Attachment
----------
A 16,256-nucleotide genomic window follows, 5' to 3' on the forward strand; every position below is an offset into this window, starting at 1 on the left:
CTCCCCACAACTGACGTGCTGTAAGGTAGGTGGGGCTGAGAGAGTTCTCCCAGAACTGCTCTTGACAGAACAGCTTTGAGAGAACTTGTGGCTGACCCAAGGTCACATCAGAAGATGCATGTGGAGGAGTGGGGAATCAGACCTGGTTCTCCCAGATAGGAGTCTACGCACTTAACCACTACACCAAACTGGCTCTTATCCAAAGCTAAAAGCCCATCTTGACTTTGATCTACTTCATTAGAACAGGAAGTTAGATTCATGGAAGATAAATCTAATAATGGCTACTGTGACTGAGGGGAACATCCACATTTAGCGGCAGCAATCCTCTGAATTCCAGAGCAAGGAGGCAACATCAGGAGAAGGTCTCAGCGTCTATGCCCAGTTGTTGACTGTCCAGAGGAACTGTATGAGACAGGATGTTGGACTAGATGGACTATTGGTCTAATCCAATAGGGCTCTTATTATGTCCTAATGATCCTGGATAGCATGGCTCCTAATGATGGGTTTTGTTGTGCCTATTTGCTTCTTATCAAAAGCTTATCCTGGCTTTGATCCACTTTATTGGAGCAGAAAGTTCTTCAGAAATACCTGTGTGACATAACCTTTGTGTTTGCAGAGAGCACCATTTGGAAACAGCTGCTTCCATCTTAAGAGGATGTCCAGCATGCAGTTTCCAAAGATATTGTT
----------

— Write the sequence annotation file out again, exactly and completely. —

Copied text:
A 16,256-nucleotide genomic window follows, 5' to 3' on the forward strand; every position below is an offset into this window, starting at 1 on the left:
CTCCCCACAACTGACGTGCTGTAAGGTAGGTGGGGCTGAGAGAGTTCTCCCAGAACTGCTCTTGACAGAACAGCTTTGAGAGAACTTGTGGCTGACCCAAGGTCACATCAGAAGATGCATGTGGAGGAGTGGGGAATCAGACCTGGTTCTCCCAGATAGGAGTCTACGCACTTAACCACTACACCAAACTGGCTCTTATCCAAAGCTAAAAGCCCATCTTGACTTTGATCTACTTCATTAGAACAGGAAGTTAGATTCATGGAAGATAAATCTAATAATGGCTACTGTGACTGAGGGGAACATCCACATTTAGCGGCAGCAATCCTCTGAATTCCAGAGCAAGGAGGCAACATCAGGAGAAGGTCTCAGCGTCTATGCCCAGTTGTTGACTGTCCAGAGGAACTGTATGAGACAGGATGTTGGACTAGATGGACTATTGGTCTAATCCAATAGGGCTCTTATTATGTCCTAATGATCCTGGATAGCATGGCTCCTAATGATGGGTTTTGTTGTGCCTATTTGCTTCTTATCAAAAGCTTATCCTGGCTTTGATCCACTTTATTGGAGCAGAAAGTTCTTCAGAAATACCTGTGTGACATAACCTTTGTGTTTGCAGAGAGCACCATTTGGAAACAGCTGCTTCCATCTTAAGAGGATGTCCAGCATGCAGTTTCCAAAGATATTGTT